Digital Essays 2020: The invisible disruptor, by Publicis Media Stacy Fisher

Publicis Media, head of digital transformation & innovation, Stacy Fisher looks at how marketers must transform digitally as they emerge from the Covid-19 pandemic.

By now, everyone is well aware of the unprecedented times we are living in. How overused the word ‘unprecedented’ has become. But I digress. There is no need to recap or labour over the implications Covid-19 has already had on the world and those that are yet to be seen. Rather, I’d like to focus on how you can acclimatise through the power of digital transformation. But first, let’s look back at how the year started.

2020 started off on an awkward foot. We faced countless unexpected events – there were wildfires in Australia, a Ukrainian plane crashed in Iran, and Kobe Bryant died, just to name a few. Then, the world as we knew it transformed with the flip of a switch, with the declaration of a global pandemic, a first for nearly all humans to experience in their lifetime. The invisible being, Covid-19, spread among us faster than anyone could have planned for and forced most to accommodate work-from-home immediately, which was once a taboo way of working that required the manager’s approval.

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At the start of the year, in our marketing world, advertisers were moving along their digital transformation journeys by placing greater importance on the usage of their own data, shifting budgets to digital channels and growing their e-commerce capabilities. These topics have been discussed for years, and while some clients were early adopters, many lagged behind. In MENA, common barriers for digital transformation included data privacy concerns, sub-par e-commerce logistics, lack of proper data collection, faulty attribution and, above all, the fear of change and uncertainty.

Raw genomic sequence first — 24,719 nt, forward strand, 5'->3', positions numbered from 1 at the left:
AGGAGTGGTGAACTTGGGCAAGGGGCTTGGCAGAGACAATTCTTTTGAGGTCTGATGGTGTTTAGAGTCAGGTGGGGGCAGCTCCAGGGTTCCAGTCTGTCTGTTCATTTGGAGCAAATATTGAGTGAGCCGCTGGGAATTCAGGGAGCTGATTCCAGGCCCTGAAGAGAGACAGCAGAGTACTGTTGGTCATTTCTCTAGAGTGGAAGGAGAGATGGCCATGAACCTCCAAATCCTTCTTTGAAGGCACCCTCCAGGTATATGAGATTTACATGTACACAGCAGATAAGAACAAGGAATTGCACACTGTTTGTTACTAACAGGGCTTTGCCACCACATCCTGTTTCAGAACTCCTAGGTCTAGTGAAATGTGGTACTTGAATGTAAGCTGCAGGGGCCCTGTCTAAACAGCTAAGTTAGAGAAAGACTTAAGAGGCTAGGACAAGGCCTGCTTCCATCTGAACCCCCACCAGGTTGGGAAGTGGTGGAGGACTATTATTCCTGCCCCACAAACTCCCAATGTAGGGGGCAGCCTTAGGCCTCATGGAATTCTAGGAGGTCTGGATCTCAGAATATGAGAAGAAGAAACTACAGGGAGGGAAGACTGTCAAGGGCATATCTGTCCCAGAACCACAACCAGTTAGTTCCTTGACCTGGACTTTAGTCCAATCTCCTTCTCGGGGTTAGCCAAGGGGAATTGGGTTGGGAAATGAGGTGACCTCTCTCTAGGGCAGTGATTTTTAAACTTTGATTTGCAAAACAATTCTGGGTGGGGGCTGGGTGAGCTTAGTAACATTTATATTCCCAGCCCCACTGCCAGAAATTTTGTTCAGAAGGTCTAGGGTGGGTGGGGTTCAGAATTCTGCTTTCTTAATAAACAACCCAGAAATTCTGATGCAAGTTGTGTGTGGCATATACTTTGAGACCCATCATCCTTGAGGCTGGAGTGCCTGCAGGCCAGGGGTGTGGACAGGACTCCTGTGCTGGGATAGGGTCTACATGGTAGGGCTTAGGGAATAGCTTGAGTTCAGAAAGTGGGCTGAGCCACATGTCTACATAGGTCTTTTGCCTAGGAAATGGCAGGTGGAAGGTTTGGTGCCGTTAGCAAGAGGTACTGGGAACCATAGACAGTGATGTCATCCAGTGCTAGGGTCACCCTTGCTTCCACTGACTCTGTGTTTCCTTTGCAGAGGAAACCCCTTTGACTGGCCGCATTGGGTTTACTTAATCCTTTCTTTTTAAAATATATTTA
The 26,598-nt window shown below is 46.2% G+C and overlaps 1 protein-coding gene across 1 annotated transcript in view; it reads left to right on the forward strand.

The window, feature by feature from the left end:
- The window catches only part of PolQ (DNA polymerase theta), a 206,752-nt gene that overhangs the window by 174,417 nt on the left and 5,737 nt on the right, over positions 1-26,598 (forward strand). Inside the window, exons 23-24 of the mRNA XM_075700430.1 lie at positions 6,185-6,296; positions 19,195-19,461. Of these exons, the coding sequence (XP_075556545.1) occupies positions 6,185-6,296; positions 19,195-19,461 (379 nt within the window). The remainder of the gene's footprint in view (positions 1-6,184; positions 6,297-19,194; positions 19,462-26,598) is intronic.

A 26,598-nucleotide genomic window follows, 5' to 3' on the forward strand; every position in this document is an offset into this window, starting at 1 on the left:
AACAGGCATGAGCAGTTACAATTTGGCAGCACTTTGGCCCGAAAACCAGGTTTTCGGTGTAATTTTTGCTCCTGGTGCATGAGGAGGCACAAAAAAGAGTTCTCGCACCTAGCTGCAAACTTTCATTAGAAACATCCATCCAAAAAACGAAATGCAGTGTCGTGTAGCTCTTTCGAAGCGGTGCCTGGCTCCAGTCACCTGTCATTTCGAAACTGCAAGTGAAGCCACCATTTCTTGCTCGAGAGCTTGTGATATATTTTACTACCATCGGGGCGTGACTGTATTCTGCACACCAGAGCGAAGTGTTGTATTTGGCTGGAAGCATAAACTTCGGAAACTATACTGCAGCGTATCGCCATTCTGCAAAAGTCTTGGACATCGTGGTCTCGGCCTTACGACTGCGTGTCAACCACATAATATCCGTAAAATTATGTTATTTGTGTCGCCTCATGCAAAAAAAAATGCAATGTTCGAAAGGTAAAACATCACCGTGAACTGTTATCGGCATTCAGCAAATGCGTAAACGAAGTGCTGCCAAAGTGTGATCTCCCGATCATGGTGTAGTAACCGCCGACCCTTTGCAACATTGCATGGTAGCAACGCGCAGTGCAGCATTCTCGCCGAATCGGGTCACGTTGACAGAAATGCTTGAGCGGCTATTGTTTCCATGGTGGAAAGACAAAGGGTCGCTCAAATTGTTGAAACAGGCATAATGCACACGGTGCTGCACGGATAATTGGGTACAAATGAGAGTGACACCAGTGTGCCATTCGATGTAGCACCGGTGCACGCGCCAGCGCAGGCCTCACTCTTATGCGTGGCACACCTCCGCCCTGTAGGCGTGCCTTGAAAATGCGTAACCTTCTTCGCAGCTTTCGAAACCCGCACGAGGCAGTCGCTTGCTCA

Now we are witness to the biggest disruptor to humanity in modern times, and with this change we need to stop talking about it and start acting on it. Businesses need to embrace digital transformation immediately but also understand how the world’s transformation isn’t over. The world will continue to evolve, and do so at a fast and unpredictable rate. This begs the questions: How can a company be prepared for this if they haven’t already caught up to where we stand today? And, how can one adapt quickly so as not to be left behind? These are tough questions to answer, and if companies aren’t discussing them as part of crisis management planning, it shows there’s quite a bit of reality checking that needs to be done. In an effort to bring some focus, I will shed some light on the key principles and areas to address in the realm of digital marketing transformation (DMT).

I view DMT as revamping your digital marketing techniques to leverage the appropriate technologies, data, people and infrastructures to effectively communicate to your prospective and current customers in a seamless and user-friendly way to deliver on your business results. Likewise, it is creating and maintaining a digital presence that is easily accessible and flexible to adapt with consumer usage patterns while providing the most current information. The main elements fuelling our DMT methodology hinge on distinctive pillars rooted in an unbiased approach: